Any random cultural differences from various countries to share?
Cambodia probably has the most cultural differences. It was hard to get used to the idea of children selling things instead of going to school (and there are far more children than adults there, so those that do go to school only go for half a day). But it was one girl in particular who really caught us off guard. We walked into a temple and she was selling bottled water – which we didn’t need. We said no thank you several times but she continued to press and The Boy did something that would be very normal here – he said ‘Maybe later’. Here that is a polite way of saying no or probably not, right? Well, when we left the temple she spotted us and ran right over saying it was later and now we needed to buy our water. He tried to explain that he had said ‘maybe’ and that meant maybe yes, maybe no, but she went from sweet little girl to very angry woman in a flash. ‘In Cambodia, what may be, MAY BE.’ and goodness, we couldn’t get out of there fast enough! (And don’t worry – she’s not in the photo. But can you guess which of these three is currently happy because I bought some postcards?!)
And of course food is always a funny one – it never failed to make me giggle that at breakfast in Thailand, the porridge pretty much always has meat in it!
How you managed to stay on top of blogging etc. when you were away.
Oh goodness, I didn’t really. I struggled to keep going with a post or two a week most of the time. But in the two or three weeks before we left, I scrapbooked non-stop to meet as many of my deadlines as I would hit while I was away, so I continued to have layouts going live while I was away, which was a bit funny. Guest posters helped me have more crafty content while I was away from my supplies. And then whenever I had time to write and an internet connection, I would try to transfer thoughts from my notebook to my blog! Sometimes I stayed on top of it, but mostly I fell behind on that part. The funny part was internet connections were easy to find in some tiny towns in the middle of seemingly nowhere, but try to find free wifi in Sydney, Australia? You’ll be walking all day. In cities where everyone has internet at home and at work, it’s not such a big deal to have it in cafes and such. Though there is free wifi on the ferries in Sydney, so sometimes I blogged on a boat!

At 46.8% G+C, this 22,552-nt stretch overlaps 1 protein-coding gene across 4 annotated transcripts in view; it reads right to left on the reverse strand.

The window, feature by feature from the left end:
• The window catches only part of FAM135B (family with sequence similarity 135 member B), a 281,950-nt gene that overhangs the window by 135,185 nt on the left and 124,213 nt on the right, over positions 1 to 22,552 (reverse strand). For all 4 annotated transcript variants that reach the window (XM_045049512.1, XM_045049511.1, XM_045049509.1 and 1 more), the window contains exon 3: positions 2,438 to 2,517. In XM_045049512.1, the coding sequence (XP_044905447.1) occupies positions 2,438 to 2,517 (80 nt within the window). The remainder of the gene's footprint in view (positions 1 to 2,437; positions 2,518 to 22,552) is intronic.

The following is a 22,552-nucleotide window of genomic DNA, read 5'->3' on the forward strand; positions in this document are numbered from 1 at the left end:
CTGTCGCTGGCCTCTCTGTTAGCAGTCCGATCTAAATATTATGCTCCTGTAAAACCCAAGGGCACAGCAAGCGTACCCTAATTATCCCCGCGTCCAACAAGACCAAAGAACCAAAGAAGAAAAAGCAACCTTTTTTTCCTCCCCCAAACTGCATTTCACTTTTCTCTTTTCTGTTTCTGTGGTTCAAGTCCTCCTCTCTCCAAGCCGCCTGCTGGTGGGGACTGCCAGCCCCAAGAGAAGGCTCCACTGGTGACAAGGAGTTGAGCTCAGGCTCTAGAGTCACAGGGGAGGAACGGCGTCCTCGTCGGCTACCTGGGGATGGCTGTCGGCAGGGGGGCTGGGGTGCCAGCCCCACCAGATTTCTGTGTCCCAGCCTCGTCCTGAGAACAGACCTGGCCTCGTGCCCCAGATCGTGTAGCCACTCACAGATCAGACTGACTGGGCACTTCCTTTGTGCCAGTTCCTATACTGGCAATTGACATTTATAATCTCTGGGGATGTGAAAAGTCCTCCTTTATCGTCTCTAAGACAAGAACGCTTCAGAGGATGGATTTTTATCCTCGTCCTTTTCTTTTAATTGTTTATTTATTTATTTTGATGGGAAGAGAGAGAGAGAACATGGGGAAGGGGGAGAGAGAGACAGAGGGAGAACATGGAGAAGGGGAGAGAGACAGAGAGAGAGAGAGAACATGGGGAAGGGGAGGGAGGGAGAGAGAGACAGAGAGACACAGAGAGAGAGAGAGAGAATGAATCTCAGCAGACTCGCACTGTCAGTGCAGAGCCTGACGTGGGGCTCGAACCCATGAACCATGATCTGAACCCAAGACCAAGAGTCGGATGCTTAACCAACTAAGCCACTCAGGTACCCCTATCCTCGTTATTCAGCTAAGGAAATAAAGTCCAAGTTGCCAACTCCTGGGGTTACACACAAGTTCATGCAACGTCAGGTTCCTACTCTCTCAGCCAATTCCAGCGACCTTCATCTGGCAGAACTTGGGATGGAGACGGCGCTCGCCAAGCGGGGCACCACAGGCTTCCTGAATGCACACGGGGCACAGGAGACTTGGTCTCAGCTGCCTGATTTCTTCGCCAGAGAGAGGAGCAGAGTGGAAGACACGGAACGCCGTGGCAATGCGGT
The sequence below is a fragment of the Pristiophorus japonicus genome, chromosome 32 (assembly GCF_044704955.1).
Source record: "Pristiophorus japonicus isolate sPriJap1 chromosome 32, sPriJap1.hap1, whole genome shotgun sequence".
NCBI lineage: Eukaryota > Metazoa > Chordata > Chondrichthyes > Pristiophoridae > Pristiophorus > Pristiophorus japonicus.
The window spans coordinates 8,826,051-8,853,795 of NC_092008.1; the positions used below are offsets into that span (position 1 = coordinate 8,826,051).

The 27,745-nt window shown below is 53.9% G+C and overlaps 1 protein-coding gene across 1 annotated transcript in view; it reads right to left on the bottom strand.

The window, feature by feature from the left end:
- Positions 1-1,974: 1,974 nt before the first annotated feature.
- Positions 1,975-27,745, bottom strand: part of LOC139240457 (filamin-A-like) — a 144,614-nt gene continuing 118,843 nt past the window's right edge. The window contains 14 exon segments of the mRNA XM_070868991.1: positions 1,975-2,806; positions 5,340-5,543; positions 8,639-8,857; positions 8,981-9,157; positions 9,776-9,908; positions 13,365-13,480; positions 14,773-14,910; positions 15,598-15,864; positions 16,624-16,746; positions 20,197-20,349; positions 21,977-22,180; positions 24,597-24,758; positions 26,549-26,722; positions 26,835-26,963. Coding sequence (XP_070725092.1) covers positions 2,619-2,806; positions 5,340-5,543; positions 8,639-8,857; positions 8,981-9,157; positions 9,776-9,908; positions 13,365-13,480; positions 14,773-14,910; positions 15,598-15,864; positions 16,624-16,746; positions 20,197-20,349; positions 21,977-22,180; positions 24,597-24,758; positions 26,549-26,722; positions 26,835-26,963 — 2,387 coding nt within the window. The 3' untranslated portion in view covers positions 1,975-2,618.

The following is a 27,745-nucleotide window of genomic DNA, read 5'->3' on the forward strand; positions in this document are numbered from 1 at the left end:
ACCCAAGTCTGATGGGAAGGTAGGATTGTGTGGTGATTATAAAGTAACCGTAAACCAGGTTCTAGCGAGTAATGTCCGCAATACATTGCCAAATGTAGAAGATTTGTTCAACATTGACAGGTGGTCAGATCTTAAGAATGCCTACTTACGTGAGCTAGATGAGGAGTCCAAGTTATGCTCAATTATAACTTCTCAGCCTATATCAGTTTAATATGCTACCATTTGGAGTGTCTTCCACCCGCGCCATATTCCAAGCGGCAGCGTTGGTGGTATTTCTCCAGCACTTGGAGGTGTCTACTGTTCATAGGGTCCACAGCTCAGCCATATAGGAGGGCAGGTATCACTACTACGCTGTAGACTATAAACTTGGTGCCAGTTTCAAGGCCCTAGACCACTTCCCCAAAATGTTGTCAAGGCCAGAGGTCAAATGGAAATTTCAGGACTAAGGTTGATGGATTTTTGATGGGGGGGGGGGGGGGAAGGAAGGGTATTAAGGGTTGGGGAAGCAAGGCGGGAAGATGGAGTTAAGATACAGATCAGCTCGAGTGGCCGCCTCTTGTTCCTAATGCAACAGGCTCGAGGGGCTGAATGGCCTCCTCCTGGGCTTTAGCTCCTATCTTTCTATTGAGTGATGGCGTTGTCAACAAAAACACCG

You favourite place and where you would like to emigrate to!!
Oh, definitely New Zealand – on that we agree. Not a permanent emigration, but we would quite happily live there for a few years if the opportunity presented itself.
SCRAPBOOKING & MEMORY KEEPING
Did you do a scrapbooking journal as you went?
I had no craft supplies with me at all, but did carry a small journal and a pen, plus my camera. I took many, many pictures. Around nine thousand. And I wrote lots of notes in my journal. Sometimes just a list of what we did; other times more heartfelt. I know with the laptop I could have scrapped digitally, but I journal much better with a pen in my hand, and really we were hard pressed for hard-drive space as it was!
How will you record the trip?